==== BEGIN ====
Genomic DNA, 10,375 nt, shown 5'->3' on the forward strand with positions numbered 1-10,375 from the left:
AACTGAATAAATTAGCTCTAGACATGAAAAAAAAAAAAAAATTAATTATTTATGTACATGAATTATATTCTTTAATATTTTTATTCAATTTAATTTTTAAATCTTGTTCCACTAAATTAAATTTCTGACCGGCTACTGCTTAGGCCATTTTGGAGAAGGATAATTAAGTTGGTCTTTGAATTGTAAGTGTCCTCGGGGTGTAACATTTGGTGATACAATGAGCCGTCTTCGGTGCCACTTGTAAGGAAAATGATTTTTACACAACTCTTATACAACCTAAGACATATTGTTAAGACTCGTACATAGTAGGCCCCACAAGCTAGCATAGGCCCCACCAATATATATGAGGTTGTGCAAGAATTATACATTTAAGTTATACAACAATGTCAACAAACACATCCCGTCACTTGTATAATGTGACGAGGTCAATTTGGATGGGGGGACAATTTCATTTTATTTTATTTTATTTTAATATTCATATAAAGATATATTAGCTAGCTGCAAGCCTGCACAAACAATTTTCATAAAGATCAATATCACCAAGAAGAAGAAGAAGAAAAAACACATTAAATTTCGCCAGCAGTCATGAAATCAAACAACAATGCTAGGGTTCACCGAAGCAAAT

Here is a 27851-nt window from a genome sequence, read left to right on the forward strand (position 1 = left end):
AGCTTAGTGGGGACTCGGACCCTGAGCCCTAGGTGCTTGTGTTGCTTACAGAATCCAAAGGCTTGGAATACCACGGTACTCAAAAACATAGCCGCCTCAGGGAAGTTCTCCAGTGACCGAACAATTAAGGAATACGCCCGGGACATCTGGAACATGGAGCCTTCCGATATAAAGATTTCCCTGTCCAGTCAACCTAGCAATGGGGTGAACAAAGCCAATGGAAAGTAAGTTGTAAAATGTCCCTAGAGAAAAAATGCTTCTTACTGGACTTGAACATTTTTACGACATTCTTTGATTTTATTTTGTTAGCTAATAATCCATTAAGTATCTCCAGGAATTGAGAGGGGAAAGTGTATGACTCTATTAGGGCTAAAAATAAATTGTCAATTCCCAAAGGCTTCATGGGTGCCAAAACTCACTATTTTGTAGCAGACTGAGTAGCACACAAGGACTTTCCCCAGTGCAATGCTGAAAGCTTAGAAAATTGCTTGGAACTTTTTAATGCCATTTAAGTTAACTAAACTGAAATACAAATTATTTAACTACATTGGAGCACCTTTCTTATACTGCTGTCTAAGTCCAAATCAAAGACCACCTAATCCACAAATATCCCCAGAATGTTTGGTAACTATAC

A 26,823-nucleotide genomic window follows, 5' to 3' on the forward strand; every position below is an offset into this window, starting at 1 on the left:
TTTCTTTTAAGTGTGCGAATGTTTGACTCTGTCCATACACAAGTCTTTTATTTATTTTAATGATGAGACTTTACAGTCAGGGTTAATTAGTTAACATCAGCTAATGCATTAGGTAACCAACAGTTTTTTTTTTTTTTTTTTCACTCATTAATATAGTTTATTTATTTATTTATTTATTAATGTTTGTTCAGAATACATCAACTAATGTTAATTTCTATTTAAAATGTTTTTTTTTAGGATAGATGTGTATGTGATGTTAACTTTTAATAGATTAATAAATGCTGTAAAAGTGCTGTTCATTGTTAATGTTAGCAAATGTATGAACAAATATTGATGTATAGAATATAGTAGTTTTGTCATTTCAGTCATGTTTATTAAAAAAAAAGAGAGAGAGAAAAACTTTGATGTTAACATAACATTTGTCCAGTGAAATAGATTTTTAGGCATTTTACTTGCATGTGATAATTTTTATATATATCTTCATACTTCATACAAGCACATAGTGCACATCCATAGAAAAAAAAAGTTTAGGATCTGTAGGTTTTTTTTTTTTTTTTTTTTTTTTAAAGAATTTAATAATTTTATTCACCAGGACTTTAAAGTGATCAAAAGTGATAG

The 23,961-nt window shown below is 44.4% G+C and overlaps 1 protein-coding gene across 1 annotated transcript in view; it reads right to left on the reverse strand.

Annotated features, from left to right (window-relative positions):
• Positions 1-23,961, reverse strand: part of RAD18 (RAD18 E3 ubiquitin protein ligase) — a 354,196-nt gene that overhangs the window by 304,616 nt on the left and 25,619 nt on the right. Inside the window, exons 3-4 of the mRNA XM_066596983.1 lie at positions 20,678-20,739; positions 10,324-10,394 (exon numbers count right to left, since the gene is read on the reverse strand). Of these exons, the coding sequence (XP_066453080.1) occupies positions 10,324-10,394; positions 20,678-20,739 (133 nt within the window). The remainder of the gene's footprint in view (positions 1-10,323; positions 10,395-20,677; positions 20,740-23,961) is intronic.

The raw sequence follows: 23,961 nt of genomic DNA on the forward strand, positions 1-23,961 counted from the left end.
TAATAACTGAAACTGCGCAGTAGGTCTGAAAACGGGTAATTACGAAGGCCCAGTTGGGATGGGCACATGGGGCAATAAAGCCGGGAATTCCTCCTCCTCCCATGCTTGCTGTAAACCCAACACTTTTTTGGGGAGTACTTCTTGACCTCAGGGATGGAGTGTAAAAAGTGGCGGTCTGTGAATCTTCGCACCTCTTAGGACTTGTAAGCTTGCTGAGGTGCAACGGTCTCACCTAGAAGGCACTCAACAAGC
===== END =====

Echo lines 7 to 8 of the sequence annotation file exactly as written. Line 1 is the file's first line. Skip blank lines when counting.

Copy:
The 23,961-nt window shown below is 44.4% G+C and overlaps 1 protein-coding gene across 1 annotated transcript in view; it reads right to left on the reverse strand.

Annotated features, from left to right (window-relative positions):